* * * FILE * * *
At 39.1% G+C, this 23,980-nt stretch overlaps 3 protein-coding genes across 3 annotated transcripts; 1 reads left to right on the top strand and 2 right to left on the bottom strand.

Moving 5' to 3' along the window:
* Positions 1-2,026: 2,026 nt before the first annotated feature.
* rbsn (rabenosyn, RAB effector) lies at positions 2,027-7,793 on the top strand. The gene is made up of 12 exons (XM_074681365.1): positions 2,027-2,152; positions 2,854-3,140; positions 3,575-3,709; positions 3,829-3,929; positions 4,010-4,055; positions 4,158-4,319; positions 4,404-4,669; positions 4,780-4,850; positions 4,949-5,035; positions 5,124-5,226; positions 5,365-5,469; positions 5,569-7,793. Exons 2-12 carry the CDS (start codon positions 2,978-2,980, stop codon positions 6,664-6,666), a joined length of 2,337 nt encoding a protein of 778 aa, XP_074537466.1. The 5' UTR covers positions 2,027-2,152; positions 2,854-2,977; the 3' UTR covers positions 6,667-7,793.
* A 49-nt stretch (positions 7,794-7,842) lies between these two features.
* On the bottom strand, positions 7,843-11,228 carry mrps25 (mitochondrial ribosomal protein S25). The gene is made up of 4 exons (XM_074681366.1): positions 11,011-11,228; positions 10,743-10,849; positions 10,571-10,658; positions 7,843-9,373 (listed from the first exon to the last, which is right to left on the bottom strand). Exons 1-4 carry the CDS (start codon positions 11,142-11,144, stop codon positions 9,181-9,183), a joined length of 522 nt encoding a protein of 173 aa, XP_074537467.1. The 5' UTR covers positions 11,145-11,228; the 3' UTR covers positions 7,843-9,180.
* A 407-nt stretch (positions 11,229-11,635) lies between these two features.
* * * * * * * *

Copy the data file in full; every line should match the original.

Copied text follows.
At 39.1% G+C, this 23,980-nt stretch overlaps 3 protein-coding genes across 3 annotated transcripts; 1 reads left to right on the top strand and 2 right to left on the bottom strand.

Moving 5' to 3' along the window:
* Positions 1-2,026: 2,026 nt before the first annotated feature.
* rbsn (rabenosyn, RAB effector) lies at positions 2,027-7,793 on the top strand. The gene is made up of 12 exons (XM_074681365.1): positions 2,027-2,152; positions 2,854-3,140; positions 3,575-3,709; positions 3,829-3,929; positions 4,010-4,055; positions 4,158-4,319; positions 4,404-4,669; positions 4,780-4,850; positions 4,949-5,035; positions 5,124-5,226; positions 5,365-5,469; positions 5,569-7,793. Exons 2-12 carry the CDS (start codon positions 2,978-2,980, stop codon positions 6,664-6,666), a joined length of 2,337 nt encoding a protein of 778 aa, XP_074537466.1. The 5' UTR covers positions 2,027-2,152; positions 2,854-2,977; the 3' UTR covers positions 6,667-7,793.
* A 49-nt stretch (positions 7,794-7,842) lies between these two features.
* On the bottom strand, positions 7,843-11,228 carry mrps25 (mitochondrial ribosomal protein S25). The gene is made up of 4 exons (XM_074681366.1): positions 11,011-11,228; positions 10,743-10,849; positions 10,571-10,658; positions 7,843-9,373 (listed from the first exon to the last, which is right to left on the bottom strand). Exons 1-4 carry the CDS (start codon positions 11,142-11,144, stop codon positions 9,181-9,183), a joined length of 522 nt encoding a protein of 173 aa, XP_074537467.1. The 5' UTR covers positions 11,145-11,228; the 3' UTR covers positions 7,843-9,180.
* A 407-nt stretch (positions 11,229-11,635) lies between these two features.